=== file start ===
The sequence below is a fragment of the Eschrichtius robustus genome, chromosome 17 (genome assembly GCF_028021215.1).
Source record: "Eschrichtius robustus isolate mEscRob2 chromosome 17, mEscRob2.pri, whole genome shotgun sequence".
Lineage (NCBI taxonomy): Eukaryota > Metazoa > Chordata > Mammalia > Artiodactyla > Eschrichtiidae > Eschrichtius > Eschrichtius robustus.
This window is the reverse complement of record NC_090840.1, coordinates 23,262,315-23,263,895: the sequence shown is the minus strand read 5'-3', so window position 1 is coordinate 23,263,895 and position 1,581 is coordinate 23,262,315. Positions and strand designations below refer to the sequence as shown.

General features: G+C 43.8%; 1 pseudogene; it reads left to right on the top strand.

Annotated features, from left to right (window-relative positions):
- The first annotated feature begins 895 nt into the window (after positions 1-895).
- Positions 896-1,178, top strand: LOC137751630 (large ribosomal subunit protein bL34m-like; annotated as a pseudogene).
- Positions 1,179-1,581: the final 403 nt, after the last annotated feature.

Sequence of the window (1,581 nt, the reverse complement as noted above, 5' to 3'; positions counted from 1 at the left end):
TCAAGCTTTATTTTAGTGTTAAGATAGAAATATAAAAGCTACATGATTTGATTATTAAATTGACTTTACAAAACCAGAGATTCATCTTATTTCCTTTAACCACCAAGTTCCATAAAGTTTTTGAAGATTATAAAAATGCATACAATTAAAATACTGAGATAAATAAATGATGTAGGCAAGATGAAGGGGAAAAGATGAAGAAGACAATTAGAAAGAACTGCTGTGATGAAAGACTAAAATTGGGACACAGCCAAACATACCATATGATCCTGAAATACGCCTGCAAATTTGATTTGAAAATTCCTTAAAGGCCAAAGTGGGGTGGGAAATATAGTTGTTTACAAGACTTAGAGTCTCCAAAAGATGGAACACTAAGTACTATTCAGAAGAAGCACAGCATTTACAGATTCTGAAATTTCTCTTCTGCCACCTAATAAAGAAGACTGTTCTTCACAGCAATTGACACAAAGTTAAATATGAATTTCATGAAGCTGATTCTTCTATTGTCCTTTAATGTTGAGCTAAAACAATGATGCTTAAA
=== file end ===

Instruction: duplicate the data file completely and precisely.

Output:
The sequence below is a fragment of the Eschrichtius robustus genome, chromosome 17 (genome assembly GCF_028021215.1).
Source record: "Eschrichtius robustus isolate mEscRob2 chromosome 17, mEscRob2.pri, whole genome shotgun sequence".
Lineage (NCBI taxonomy): Eukaryota > Metazoa > Chordata > Mammalia > Artiodactyla > Eschrichtiidae > Eschrichtius > Eschrichtius robustus.
This window is the reverse complement of record NC_090840.1, coordinates 23,262,315-23,263,895: the sequence shown is the minus strand read 5'-3', so window position 1 is coordinate 23,263,895 and position 1,581 is coordinate 23,262,315. Positions and strand designations below refer to the sequence as shown.

General features: G+C 43.8%; 1 pseudogene; it reads left to right on the top strand.

Annotated features, from left to right (window-relative positions):
- The first annotated feature begins 895 nt into the window (after positions 1-895).
- Positions 896-1,178, top strand: LOC137751630 (large ribosomal subunit protein bL34m-like; annotated as a pseudogene).
- Positions 1,179-1,581: the final 403 nt, after the last annotated feature.

Sequence of the window (1,581 nt, the reverse complement as noted above, 5' to 3'; positions counted from 1 at the left end):
TCAAGCTTTATTTTAGTGTTAAGATAGAAATATAAAAGCTACATGATTTGATTATTAAATTGACTTTACAAAACCAGAGATTCATCTTATTTCCTTTAACCACCAAGTTCCATAAAGTTTTTGAAGATTATAAAAATGCATACAATTAAAATACTGAGATAAATAAATGATGTAGGCAAGATGAAGGGGAAAAGATGAAGAAGACAATTAGAAAGAACTGCTGTGATGAAAGACTAAAATTGGGACACAGCCAAACATACCATATGATCCTGAAATACGCCTGCAAATTTGATTTGAAAATTCCTTAAAGGCCAAAGTGGGGTGGGAAATATAGTTGTTTACAAGACTTAGAGTCTCCAAAAGATGGAACACTAAGTACTATTCAGAAGAAGCACAGCATTTACAGATTCTGAAATTTCTCTTCTGCCACCTAATAAAGAAGACTGTTCTTCACAGCAATTGACACAAAGTTAAATATGAATTTCATGAAGCTGATTCTTCTATTGTCCTTTAATGTTGAGCTAAAACAATGATGCTTAAA